A New Jersey old timer is recovering from a nasty cut to the head after being floored by a flying deer as he took a stroll close to his Logan Township home. Donald Hippo, 66, was described by police as being "simply at the wrong place at the wrong time", in this case Grandview Road at around 9am last Thursday. A truck driver …
Cervine road rage
Both the truck driver and Mr Hippo should be glad it was a deer and not an elk (moose to the North Americans). Those bad boys are enormous when fully grown, with legs that keep the body clear of the top of the bonnet (hood to North Americans) on most cars and small trucks. This means that when you strike them, the mass of the body comes flying across the bonnet, through the windscreen (windshield to North Americans) and slap bang into the vehicles unfortunate occupants.
Add this to common elk features like being obstinate, not very smart and particularly fond of standing in the middle of darkened roads, and you can see why so many people are killed in collisions with them in Scandinavia. Oh yes, and they are often drunk as well, as the plant matter they munch on can ferment in their bovine style stomachs, making them more stupid than you'd expect.
Sorry for my ignorance, but...
If the European (original) term for moose is elk, what is the European term for elk?
bad news to hit any of them
Elk; Also called European elk. the moose, Alces alces.
Elk; Also called American elk, wapiti. a large North American deer, Cervus canadensis, the male of which has large, spreading antlers.
Whitetail deer; a common North American deer, Odocoileus virginianus
Avoid cervine death - buy a Ferrari
Or a Lamborghini [although not an LM002 or LM004, natch - google it] or anything else low and wedgy.
Takes the animals feet out from under them, and the idea is they go right over the roof due to the low roofline.
My old man can attest to this working after a deer decided to run out into the road as he was hurling up the old A9 past Berridale in a wedgy V8 motor - the bit after the Braes where you can start properly making progress, for those who have been there. Total damage: one broken fog lamp, and the roof aerial was snapped off, along with a couple of scratches that quite literally polished out.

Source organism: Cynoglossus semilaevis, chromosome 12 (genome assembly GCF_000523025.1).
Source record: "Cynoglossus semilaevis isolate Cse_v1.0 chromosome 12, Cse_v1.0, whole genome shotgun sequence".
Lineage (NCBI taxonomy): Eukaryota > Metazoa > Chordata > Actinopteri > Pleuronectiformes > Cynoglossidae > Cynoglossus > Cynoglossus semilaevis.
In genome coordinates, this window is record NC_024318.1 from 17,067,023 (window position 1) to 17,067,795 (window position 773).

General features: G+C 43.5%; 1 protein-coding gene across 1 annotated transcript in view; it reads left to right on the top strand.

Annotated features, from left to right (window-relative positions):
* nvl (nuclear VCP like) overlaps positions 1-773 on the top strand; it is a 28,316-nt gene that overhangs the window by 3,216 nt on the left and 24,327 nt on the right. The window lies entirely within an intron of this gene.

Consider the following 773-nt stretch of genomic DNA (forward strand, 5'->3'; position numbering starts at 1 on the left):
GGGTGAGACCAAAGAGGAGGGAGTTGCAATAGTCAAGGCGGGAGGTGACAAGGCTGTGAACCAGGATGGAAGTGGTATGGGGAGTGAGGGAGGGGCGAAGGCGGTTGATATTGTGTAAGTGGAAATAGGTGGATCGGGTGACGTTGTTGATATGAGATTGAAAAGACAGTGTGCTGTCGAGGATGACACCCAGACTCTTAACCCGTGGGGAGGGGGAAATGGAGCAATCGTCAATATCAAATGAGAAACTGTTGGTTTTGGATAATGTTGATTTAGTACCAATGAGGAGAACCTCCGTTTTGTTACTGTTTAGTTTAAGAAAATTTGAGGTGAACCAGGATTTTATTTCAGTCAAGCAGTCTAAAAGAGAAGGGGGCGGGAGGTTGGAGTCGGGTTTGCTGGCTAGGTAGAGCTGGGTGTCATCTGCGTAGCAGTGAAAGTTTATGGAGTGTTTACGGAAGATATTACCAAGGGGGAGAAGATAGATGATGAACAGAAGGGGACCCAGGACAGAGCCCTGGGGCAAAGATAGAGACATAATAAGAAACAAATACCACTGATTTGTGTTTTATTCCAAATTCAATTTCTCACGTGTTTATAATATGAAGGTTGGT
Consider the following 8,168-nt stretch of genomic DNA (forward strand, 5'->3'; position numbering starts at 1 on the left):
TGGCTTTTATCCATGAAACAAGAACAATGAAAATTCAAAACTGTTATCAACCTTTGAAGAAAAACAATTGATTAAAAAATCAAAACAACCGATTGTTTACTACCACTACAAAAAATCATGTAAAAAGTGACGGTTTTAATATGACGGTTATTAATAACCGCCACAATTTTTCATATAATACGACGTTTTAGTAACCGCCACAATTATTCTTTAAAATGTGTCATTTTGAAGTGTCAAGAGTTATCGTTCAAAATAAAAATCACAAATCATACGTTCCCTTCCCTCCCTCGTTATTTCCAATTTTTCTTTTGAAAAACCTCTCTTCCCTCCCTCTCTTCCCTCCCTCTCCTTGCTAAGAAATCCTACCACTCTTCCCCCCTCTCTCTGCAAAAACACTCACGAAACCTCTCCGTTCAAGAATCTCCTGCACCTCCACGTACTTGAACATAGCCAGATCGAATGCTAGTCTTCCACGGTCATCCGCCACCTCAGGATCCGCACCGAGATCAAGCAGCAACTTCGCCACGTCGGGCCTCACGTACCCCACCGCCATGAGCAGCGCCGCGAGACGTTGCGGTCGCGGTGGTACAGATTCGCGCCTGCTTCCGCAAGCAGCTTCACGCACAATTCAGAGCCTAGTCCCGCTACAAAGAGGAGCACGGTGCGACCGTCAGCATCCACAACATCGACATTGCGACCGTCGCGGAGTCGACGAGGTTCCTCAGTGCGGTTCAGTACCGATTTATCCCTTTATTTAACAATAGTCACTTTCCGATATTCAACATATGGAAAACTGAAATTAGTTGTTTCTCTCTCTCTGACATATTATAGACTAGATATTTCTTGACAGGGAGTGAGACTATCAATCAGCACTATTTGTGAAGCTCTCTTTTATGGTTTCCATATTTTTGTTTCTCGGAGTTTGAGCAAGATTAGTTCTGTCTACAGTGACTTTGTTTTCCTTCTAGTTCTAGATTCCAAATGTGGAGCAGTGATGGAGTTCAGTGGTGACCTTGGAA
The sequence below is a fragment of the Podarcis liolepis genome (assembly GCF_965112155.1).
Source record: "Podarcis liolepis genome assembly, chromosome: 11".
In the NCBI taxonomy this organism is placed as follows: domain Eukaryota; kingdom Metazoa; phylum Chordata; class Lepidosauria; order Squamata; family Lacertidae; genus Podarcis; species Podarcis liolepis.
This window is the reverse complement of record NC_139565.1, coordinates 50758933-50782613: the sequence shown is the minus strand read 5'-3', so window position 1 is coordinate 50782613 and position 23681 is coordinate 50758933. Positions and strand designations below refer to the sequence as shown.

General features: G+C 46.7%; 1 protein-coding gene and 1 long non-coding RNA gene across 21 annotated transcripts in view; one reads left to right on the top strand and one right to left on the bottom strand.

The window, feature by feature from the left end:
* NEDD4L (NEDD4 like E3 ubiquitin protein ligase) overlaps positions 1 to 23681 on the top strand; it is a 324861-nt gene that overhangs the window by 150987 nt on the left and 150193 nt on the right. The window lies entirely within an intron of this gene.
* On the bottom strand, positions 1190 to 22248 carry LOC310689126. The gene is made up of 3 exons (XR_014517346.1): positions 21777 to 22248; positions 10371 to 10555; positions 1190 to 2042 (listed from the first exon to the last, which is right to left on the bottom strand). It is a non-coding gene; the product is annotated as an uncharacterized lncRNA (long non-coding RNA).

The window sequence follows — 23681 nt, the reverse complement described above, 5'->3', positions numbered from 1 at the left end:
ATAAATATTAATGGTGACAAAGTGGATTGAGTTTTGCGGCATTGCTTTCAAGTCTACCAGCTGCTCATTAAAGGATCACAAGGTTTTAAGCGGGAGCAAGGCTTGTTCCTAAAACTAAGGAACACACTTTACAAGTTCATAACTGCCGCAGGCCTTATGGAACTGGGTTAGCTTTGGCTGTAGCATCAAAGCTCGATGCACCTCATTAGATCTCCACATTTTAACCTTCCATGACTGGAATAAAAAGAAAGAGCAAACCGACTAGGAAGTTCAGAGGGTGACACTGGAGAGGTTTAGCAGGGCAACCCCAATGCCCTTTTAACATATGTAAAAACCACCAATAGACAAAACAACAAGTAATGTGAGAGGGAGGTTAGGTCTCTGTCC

Pretty lucky really - as it was a Triumph TR7 he was driving. If he had hit anything smaller/more in line with the bonnet/screen, there'd have been bits of him all over the road. Not the best built motors, those old BLs....although I can't imagine an italian penis extension being any better.
Ah, memories. Sheep are messier, especially at speeds beyond 40mph.
GO, because despite being a BL POS, with twin carbs and retrofitted 16v-per-bank heads, it most certainly bloody did...
No Elk/Moose in NJ
Would not have spotted one yet, whereas deer is in plentiful supply and not shy. Bears have been reported though, sure would not want to see one of these airborne...
Mine's the one under the antler hat ;-)
In wooded areas around the world( and sometimes in the open too) cervine strikes can be quite frequent and dangerous.
Whilst driving through the Forest near Colgate in Surrey some years ago, a Roe deer poked it's head around a tree and then brutally charged my Escort. The out come was a double fatality , both the Escort and the deer died, fortunately the deer, after butchering provided me with about 40 lbs of meat including four nice joints, some mince and a large number of sausages. The Escort however, was totally buggered and only just made it to the scrappy (TPO ins), The good news was, it forced my boss to provide me with a company car.
Deer can kill